Gamified Learning – Why We Learn Better In a Playful Way
Natalie Ediger, August 16, 2018· Digital Learning
Gamified Learning awakens curiosity and makes you want to learn. But healthy ambition and the desire to achieve better results also motivate us to continue. Gamified Learning is a modern and future-oriented e-learning tool with which content can be easily communicated – for fun, efficiency and success. Instead of a round of Candy Crush, course participants can also learn on their way home in the train or during lunch break, while having fun.
Gamified Learning – with fun to the goal
Gamified Learning is not a one-way communication but encourages learners to actively engage with the content. But above all, it is fun and does not feel like a strenuous timpani. Digital learning concepts have been celebrating great success for a long time. Instead of just using videos or infographics to impart knowledge, however, playful elements can be used to encourage participants to deal with the content even more actively.
Successes – for example in the form of trophies or cups – and rankings provide additional motivation and stimulate ambition. If, for example, an employee is in third place in an e-learning course for his company, his motivation to win is definitely stimulated. The applications of Gamified Learning are endless – whether in the education and training of employees, schools and universities or as an opportunity to learn a new language. No matter in which field, the playful aspect of learning is attractive for all of us.
Gamified Learning Formats can be individually tailored to the respective wishes and requirements. So that the participants can learn exactly what they want. Of course, e-learning for the employees of an IT company also looks very different from a language app for seniors in terms of design. The use of Gamified Learning for a company also shows employees that the fun factor at work should not be neglected.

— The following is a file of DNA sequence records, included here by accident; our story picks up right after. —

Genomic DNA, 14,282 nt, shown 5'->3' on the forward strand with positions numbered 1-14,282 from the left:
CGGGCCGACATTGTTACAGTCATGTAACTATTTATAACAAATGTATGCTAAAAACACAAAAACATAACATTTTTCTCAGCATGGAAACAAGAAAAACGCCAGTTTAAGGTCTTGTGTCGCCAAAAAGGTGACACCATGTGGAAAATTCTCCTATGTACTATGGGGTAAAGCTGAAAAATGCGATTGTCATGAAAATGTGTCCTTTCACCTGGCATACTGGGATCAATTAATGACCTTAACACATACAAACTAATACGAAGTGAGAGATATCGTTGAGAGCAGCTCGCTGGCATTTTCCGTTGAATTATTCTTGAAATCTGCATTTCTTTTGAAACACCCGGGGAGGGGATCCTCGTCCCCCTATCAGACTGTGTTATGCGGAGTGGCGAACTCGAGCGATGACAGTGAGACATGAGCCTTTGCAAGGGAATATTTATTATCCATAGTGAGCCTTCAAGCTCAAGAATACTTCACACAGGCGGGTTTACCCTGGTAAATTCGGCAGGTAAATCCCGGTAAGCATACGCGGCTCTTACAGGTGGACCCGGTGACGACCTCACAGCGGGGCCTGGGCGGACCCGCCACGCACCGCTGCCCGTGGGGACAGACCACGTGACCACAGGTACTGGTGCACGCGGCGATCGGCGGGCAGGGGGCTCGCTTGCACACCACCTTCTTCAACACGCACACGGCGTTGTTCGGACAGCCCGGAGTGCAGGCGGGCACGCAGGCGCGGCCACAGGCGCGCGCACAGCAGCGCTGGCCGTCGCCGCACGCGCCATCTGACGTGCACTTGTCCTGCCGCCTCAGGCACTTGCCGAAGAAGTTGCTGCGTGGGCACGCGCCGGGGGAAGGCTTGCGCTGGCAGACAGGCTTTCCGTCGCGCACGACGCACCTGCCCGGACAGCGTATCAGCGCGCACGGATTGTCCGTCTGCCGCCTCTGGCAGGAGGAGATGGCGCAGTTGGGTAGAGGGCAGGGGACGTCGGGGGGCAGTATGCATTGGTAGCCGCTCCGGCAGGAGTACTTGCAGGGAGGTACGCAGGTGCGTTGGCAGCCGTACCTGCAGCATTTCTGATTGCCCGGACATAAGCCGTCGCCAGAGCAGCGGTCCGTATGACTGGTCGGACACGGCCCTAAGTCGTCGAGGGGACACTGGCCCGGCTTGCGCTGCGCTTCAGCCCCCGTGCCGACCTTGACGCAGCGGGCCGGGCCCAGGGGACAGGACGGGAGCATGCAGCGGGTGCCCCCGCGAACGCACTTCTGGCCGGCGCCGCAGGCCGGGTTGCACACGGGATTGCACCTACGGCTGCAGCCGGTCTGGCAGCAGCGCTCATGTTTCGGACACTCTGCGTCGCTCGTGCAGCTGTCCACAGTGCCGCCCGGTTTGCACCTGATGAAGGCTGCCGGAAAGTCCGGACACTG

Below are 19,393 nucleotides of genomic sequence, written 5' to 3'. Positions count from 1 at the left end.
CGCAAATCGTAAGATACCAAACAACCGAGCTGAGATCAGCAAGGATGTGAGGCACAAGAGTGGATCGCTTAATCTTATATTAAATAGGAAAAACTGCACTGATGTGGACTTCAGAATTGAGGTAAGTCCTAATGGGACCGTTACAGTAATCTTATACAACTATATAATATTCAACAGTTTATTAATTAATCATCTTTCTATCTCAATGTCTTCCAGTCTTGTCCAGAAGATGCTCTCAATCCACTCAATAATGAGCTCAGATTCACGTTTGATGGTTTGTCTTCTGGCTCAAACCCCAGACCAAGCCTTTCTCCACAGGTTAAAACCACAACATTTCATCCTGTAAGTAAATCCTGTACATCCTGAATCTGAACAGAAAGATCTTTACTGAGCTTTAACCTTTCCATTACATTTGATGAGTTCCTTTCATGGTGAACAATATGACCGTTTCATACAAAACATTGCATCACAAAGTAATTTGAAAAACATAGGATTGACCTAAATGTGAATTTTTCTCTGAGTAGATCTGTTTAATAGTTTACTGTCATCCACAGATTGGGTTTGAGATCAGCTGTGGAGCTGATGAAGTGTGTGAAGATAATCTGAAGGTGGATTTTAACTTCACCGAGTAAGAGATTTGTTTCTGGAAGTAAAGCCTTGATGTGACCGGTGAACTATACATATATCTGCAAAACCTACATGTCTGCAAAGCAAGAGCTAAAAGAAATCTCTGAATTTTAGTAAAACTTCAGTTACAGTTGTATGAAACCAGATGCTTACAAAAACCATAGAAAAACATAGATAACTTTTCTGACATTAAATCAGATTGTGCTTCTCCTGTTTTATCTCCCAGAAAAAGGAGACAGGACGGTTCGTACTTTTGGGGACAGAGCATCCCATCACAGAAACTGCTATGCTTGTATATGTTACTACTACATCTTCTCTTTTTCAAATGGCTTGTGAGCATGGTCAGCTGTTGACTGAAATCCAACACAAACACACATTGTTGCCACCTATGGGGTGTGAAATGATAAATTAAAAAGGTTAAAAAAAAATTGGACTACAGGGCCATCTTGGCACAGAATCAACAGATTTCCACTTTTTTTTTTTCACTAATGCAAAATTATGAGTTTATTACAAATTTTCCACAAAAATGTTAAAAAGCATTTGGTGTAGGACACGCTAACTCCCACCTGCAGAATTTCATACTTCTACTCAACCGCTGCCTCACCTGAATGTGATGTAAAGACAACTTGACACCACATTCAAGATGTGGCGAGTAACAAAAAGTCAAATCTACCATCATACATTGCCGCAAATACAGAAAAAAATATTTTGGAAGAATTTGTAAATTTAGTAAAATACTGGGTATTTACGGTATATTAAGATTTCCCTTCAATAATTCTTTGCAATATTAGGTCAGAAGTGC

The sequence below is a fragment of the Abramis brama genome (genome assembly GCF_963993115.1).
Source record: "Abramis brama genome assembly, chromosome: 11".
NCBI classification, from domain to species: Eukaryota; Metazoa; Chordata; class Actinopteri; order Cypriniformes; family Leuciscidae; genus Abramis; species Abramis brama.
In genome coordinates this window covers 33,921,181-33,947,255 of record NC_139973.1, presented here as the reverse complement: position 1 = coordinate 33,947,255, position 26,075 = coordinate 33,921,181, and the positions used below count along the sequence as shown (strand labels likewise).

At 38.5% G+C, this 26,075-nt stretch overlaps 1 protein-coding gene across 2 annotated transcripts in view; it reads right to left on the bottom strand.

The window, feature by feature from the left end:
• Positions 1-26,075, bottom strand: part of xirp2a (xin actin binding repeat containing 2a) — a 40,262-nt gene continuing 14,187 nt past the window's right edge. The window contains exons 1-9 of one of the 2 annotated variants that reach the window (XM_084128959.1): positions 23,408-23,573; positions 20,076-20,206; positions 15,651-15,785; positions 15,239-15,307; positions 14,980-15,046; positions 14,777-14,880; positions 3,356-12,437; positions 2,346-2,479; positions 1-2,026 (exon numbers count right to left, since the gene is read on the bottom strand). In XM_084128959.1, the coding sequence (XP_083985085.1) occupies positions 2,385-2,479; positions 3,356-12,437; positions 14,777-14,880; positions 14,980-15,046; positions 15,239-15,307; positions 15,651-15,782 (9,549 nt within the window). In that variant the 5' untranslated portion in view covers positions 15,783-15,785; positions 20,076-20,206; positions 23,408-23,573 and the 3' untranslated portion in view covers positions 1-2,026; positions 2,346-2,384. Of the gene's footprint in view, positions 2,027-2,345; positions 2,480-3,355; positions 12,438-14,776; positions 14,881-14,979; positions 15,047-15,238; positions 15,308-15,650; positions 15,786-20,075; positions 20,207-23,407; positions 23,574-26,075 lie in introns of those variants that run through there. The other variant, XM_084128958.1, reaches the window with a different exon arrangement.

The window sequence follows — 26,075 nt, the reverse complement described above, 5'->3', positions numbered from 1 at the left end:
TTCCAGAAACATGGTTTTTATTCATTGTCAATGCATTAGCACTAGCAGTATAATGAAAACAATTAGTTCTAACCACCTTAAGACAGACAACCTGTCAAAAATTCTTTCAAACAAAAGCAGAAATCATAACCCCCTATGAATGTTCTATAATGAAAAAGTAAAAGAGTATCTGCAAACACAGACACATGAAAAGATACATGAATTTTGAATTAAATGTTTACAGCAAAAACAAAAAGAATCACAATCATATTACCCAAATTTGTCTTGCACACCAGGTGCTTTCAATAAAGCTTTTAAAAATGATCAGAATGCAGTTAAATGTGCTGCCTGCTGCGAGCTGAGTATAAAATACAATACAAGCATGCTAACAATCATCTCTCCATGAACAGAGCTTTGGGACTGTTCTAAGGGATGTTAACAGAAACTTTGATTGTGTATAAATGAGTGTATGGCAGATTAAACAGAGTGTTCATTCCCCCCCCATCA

Gamified learning – that’s what counts
It is important that there is a story behind e-learning. Stories help us to internalize content better – and the game aspect reinforces this. To give the participants a task, such as defeating the evil monster, can be a first clue. Players may also be able to choose a character or avatar at the very beginning of the e-learning – this creates closeness and makes it easier to identify with the whole.
Time pressure can also be a way to motivate and spur players on. The last quiz of a unit, for example, can only be solved within 2 minutes. The participants should also always have the opportunity to see their previous successes. For example in an overview menu with their very own trophy collection. Anything that can somehow drive the drive to play and ambition helps to keep the participants happy and motivate them to continue dealing with the content.
Well then, let the games begin!